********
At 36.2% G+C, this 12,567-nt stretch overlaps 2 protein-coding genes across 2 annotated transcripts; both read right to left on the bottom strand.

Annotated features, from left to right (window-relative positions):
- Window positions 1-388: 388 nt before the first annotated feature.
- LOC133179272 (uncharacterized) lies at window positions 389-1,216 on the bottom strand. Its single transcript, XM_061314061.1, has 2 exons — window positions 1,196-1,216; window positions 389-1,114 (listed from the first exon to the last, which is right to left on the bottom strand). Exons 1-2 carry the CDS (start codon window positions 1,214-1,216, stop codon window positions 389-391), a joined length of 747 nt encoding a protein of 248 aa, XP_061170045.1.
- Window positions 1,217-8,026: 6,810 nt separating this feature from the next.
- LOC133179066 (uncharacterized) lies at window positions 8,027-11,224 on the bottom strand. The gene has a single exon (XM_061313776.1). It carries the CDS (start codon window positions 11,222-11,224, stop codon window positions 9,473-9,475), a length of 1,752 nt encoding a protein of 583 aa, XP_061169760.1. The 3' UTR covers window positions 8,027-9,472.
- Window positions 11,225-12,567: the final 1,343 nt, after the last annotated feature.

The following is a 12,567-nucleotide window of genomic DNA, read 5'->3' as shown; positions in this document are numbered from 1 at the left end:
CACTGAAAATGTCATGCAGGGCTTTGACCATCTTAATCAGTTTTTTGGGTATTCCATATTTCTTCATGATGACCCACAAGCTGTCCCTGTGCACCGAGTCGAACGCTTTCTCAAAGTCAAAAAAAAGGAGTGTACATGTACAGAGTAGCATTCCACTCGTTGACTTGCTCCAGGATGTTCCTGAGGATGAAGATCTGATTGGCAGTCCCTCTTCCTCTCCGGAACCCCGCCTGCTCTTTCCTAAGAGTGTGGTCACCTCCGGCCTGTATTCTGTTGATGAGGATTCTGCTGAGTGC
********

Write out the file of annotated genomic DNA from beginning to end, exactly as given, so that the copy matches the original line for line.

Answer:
At 36.2% G+C, this 12,567-nt stretch overlaps 2 protein-coding genes across 2 annotated transcripts; both read right to left on the bottom strand.

Annotated features, from left to right (window-relative positions):
- Window positions 1-388: 388 nt before the first annotated feature.
- LOC133179272 (uncharacterized) lies at window positions 389-1,216 on the bottom strand. Its single transcript, XM_061314061.1, has 2 exons — window positions 1,196-1,216; window positions 389-1,114 (listed from the first exon to the last, which is right to left on the bottom strand). Exons 1-2 carry the CDS (start codon window positions 1,214-1,216, stop codon window positions 389-391), a joined length of 747 nt encoding a protein of 248 aa, XP_061170045.1.
- Window positions 1,217-8,026: 6,810 nt separating this feature from the next.
- LOC133179066 (uncharacterized) lies at window positions 8,027-11,224 on the bottom strand. The gene has a single exon (XM_061313776.1). It carries the CDS (start codon window positions 11,222-11,224, stop codon window positions 9,473-9,475), a length of 1,752 nt encoding a protein of 583 aa, XP_061169760.1. The 3' UTR covers window positions 8,027-9,472.
- Window positions 11,225-12,567: the final 1,343 nt, after the last annotated feature.

The following is a 12,567-nucleotide window of genomic DNA, read 5'->3' as shown; positions in this document are numbered from 1 at the left end:
CACTGAAAATGTCATGCAGGGCTTTGACCATCTTAATCAGTTTTTTGGGTATTCCATATTTCTTCATGATGACCCACAAGCTGTCCCTGTGCACCGAGTCGAACGCTTTCTCAAAGTCAAAAAAAAGGAGTGTACATGTACAGAGTAGCATTCCACTCGTTGACTTGCTCCAGGATGTTCCTGAGGATGAAGATCTGATTGGCAGTCCCTCTTCCTCTCCGGAACCCCGCCTGCTCTTTCCTAAGAGTGTGGTCACCTCCGGCCTGTATTCTGTTGATGAGGATTCTGCTGAGTGC